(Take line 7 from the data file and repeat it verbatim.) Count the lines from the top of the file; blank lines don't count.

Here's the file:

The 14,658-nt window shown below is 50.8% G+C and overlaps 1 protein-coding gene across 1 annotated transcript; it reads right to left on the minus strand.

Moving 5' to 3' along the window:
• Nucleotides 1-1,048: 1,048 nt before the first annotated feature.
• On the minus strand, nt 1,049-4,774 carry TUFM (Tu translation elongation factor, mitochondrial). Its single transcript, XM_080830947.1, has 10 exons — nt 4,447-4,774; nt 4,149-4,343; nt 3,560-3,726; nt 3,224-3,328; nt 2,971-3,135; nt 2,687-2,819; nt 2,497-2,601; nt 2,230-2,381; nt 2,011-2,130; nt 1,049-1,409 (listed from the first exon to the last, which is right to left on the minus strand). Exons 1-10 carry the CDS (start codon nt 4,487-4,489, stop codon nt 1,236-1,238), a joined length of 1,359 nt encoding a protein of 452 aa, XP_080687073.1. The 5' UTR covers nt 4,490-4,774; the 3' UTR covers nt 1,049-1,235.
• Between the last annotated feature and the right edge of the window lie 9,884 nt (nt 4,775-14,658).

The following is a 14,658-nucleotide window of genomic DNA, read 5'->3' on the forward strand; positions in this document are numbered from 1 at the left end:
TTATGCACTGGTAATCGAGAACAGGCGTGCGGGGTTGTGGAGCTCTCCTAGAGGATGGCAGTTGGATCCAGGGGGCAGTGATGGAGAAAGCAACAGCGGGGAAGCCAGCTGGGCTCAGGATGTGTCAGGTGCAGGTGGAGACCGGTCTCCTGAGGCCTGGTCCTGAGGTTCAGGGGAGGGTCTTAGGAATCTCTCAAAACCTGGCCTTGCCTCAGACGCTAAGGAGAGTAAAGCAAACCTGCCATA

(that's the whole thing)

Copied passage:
TTATGCACTGGTAATCGAGAACAGGCGTGCGGGGTTGTGGAGCTCTCCTAGAGGATGGCAGTTGGATCCAGGGGGCAGTGATGGAGAAAGCAACAGCGGGGAAGCCAGCTGGGCTCAGGATGTGTCAGGTGCAGGTGGAGACCGGTCTCCTGAGGCCTGGTCCTGAGGTTCAGGGGAGGGTCTTAGGAATCTCTCAAAACCTGGCCTTGCCTCAGACGCTAAGGAGAGTAAAGCAAACCTGCCATA